Comedian Jim Gaffigan compares people’s behavior during the Christmas season to that of a drunk person. We go outside and chop down a tree and put it inside to decorate it. Then we take decorations and lights and put them outside our residences. We spend billions of dollars on gifts and stuff them in socks or put them under the decorated tree. After all is said and done, we take everything down, put away the lights, and sign a two-year membership contract at the local gym because we ate too much but then only go for the last part of the month of January. This begs the question: In a society that values logic and reason, is Christmas really all that reasonable?
In college I was taught that reason is the means to arriving to truth. The problem I ran into was I couldn’t figure out whose reason I should subscribe to: Plato, Hume, Aristotle, Descartes, Freud, etc? A lot of very reasonable people arrive to many different truths. I’ve heard a lot of people give up and say, “There is no truth” or “That’s truth that works for you.” Erwin McManus in his book, Soul Cravings, points out this search for truth comes down to who we can trust. Oftentimes our issue is not with the truth but with trust. The problem with reason is that it is only as trustworthy as the person who is utilizing it. Where some can use reason that can theoretically lead to altruism, generosity, and utopia, others can use reason to justify atrocities like murder and genocide.
This is why I follow Jesus. Jesus did not try to use pure logic to explain the kingdom of heaven. In fact, Jesus often went against what many would consider reasonable when displaying what the kingdom of heaven was like. Jesus did not talk all about how we should use reason and logic to make this world a better place. Jesus talked about what we should care about. Jesus talked about values and adhering to those values. When doing so defied all sense and reason, he called it faith. When doing so cost people something, maybe even their well-being or lives, he called it love. The more I’ve trusted Jesus with my life the more I’ve been challenged to do the unreasonable. The more I’ve interacted with those who have lived unreasonably for the life Jesus called us to live through the Scriptures, the more I’ve seen them care more about humanity and practically do something about it.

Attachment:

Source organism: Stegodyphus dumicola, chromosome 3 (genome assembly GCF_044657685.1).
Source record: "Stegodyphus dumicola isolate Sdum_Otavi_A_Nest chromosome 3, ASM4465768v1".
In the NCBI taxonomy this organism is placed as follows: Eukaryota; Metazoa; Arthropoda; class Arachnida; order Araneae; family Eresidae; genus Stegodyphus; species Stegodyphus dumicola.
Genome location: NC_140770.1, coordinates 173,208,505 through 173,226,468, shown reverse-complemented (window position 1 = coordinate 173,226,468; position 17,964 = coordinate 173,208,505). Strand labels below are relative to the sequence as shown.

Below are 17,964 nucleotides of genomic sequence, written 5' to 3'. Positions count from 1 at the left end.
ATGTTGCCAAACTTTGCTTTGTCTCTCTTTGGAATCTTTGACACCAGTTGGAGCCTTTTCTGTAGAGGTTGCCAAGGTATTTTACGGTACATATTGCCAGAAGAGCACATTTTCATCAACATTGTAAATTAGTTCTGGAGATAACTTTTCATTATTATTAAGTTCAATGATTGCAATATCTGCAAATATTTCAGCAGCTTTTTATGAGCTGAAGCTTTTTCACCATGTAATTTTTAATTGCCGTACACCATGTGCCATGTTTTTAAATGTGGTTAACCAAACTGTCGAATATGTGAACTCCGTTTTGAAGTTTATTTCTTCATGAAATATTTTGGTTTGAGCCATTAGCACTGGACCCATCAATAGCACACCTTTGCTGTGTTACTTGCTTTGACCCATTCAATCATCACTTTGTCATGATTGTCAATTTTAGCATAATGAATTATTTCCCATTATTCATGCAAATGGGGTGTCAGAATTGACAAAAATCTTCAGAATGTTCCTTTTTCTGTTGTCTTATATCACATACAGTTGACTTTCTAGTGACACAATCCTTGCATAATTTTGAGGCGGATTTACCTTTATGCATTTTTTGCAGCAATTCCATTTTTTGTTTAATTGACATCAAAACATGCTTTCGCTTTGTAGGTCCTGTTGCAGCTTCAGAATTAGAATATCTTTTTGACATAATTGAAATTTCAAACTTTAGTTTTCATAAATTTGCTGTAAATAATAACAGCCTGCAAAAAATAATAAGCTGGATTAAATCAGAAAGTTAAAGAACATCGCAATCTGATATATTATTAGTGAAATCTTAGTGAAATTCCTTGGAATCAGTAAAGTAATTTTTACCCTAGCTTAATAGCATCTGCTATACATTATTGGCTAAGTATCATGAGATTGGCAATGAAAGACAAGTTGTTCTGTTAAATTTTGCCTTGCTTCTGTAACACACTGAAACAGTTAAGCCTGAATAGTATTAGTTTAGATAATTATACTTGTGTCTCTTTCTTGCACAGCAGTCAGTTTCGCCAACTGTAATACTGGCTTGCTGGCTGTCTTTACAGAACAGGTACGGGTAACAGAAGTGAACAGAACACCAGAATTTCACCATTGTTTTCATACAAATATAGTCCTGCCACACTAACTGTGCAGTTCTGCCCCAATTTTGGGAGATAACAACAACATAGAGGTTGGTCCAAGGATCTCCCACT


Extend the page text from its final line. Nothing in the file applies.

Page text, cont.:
Maybe Christmas is unreasonable. A virgin birth followed by God being born on earth to walk among us seems unreasonable to many. But maybe it’s not supposed to be about reason. Maybe it’s supposed to be about what we care about. Maybe it’s about engaging the things that seem to us, in practicality, unreasonable: love, generosity, service, sacrifice. Perhaps Christmas time is about celebrating a time when God did the unreasonable and stepped into human history to give us hope for humanity’s future. For some of us, perhaps Christmas is about interacting with God for the first time so that we can begin to see what God values and to live unreasonably for what God cares about.